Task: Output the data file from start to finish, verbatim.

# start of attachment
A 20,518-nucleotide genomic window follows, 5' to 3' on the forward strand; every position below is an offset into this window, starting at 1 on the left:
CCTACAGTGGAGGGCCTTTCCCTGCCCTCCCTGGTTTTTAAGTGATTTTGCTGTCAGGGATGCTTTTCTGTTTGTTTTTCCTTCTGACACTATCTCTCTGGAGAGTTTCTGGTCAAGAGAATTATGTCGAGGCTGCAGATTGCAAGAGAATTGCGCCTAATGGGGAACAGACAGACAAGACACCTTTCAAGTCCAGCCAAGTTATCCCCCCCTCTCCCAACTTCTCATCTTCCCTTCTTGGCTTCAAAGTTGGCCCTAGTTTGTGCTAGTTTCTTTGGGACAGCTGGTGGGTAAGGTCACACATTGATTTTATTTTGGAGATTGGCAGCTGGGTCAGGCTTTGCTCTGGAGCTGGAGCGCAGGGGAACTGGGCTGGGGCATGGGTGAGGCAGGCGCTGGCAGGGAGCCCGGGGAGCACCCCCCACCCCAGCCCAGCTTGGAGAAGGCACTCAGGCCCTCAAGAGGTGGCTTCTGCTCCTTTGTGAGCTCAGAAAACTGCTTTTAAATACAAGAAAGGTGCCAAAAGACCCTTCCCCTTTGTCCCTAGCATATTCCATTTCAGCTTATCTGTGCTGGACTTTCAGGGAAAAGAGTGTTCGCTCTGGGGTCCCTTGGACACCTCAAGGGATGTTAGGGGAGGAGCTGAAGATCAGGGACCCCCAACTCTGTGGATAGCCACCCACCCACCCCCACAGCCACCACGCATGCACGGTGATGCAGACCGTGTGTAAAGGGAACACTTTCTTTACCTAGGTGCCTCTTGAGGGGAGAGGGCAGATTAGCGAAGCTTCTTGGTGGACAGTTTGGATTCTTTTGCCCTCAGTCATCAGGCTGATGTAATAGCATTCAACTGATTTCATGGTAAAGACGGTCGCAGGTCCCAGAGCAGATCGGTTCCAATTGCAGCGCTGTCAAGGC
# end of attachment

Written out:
A 20,518-nucleotide genomic window follows, 5' to 3' on the forward strand; every position below is an offset into this window, starting at 1 on the left:
CCTACAGTGGAGGGCCTTTCCCTGCCCTCCCTGGTTTTTAAGTGATTTTGCTGTCAGGGATGCTTTTCTGTTTGTTTTTCCTTCTGACACTATCTCTCTGGAGAGTTTCTGGTCAAGAGAATTATGTCGAGGCTGCAGATTGCAAGAGAATTGCGCCTAATGGGGAACAGACAGACAAGACACCTTTCAAGTCCAGCCAAGTTATCCCCCCCTCTCCCAACTTCTCATCTTCCCTTCTTGGCTTCAAAGTTGGCCCTAGTTTGTGCTAGTTTCTTTGGGACAGCTGGTGGGTAAGGTCACACATTGATTTTATTTTGGAGATTGGCAGCTGGGTCAGGCTTTGCTCTGGAGCTGGAGCGCAGGGGAACTGGGCTGGGGCATGGGTGAGGCAGGCGCTGGCAGGGAGCCCGGGGAGCACCCCCCACCCCAGCCCAGCTTGGAGAAGGCACTCAGGCCCTCAAGAGGTGGCTTCTGCTCCTTTGTGAGCTCAGAAAACTGCTTTTAAATACAAGAAAGGTGCCAAAAGACCCTTCCCCTTTGTCCCTAGCATATTCCATTTCAGCTTATCTGTGCTGGACTTTCAGGGAAAAGAGTGTTCGCTCTGGGGTCCCTTGGACACCTCAAGGGATGTTAGGGGAGGAGCTGAAGATCAGGGACCCCCAACTCTGTGGATAGCCACCCACCCACCCCCACAGCCACCACGCATGCACGGTGATGCAGACCGTGTGTAAAGGGAACACTTTCTTTACCTAGGTGCCTCTTGAGGGGAGAGGGCAGATTAGCGAAGCTTCTTGGTGGACAGTTTGGATTCTTTTGCCCTCAGTCATCAGGCTGATGTAATAGCATTCAACTGATTTCATGGTAAAGACGGTCGCAGGTCCCAGAGCAGATCGGTTCCAATTGCAGCGCTGTCAAGGC